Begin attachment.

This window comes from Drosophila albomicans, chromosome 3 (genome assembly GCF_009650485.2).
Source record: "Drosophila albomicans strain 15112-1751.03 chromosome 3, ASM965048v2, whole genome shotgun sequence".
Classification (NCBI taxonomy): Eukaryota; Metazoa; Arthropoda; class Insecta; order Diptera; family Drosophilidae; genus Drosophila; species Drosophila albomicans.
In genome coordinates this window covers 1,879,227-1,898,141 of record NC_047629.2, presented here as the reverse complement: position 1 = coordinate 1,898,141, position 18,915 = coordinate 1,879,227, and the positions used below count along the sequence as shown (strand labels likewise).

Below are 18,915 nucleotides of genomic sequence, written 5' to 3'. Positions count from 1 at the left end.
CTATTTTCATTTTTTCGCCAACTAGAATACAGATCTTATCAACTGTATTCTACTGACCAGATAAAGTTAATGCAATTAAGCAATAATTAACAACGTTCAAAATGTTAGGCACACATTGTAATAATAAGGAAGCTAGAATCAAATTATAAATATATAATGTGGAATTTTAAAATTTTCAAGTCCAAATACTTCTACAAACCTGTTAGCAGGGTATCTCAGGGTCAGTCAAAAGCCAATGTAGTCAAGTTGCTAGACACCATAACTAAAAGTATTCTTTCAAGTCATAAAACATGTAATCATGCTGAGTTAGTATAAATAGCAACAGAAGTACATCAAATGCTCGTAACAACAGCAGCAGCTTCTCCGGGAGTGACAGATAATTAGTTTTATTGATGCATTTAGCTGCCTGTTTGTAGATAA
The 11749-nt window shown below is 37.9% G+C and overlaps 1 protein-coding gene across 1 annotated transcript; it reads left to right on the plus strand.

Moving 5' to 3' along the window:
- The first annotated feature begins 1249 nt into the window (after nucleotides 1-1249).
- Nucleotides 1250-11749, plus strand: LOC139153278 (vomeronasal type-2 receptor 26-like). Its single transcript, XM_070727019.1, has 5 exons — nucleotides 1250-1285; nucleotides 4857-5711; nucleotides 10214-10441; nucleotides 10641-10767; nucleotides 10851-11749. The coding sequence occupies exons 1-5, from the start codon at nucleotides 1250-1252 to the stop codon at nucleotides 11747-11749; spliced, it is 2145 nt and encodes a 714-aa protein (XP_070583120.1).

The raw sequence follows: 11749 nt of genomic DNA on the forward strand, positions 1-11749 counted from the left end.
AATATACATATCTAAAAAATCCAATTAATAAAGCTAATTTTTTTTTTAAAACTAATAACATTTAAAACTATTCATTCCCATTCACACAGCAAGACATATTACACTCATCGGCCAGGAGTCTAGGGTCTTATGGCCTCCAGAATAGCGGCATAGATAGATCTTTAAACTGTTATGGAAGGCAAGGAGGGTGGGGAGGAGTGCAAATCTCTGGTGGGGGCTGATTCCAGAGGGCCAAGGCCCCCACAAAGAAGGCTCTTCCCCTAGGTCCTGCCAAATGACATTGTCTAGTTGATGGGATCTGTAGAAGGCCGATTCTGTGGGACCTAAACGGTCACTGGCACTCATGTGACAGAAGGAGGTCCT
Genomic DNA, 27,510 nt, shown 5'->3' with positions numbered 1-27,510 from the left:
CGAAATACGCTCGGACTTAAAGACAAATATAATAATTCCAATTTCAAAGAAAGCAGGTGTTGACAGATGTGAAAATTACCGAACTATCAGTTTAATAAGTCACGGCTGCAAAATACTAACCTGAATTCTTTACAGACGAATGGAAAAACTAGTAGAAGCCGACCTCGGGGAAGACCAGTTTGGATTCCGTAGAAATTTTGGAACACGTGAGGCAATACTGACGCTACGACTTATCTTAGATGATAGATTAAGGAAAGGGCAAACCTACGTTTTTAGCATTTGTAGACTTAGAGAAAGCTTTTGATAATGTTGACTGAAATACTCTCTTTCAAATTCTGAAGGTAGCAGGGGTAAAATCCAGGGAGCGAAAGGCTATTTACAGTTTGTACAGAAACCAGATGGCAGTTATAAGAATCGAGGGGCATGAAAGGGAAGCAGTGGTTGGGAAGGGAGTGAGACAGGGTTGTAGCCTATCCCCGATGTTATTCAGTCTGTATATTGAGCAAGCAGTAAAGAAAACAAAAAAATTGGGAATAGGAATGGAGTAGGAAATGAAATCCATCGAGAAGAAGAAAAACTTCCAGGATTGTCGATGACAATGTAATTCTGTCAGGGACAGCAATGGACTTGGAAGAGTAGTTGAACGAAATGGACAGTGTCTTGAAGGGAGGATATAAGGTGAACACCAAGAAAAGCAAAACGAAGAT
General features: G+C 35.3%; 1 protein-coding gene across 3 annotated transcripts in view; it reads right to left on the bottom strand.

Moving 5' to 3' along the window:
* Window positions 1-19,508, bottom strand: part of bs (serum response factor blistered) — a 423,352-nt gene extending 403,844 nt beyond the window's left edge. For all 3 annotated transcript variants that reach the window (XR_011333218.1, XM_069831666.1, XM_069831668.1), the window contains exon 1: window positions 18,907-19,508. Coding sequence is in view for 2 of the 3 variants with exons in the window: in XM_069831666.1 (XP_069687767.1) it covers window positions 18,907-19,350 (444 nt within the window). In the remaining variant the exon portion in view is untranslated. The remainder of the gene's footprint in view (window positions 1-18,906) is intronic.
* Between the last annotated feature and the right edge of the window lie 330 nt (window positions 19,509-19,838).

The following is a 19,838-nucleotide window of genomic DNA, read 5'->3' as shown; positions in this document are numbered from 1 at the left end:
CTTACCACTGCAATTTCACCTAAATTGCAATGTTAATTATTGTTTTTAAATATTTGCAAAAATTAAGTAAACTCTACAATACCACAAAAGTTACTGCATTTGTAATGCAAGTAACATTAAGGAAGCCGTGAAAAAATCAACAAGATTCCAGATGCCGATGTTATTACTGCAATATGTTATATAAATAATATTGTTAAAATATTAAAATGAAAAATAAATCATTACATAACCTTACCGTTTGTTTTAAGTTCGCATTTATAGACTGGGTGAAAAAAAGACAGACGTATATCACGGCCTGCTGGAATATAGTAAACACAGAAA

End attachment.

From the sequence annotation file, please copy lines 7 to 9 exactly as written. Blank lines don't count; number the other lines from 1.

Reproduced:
The 11749-nt window shown below is 37.9% G+C and overlaps 1 protein-coding gene across 1 annotated transcript; it reads left to right on the plus strand.

Moving 5' to 3' along the window:
- The first annotated feature begins 1249 nt into the window (after nucleotides 1-1249).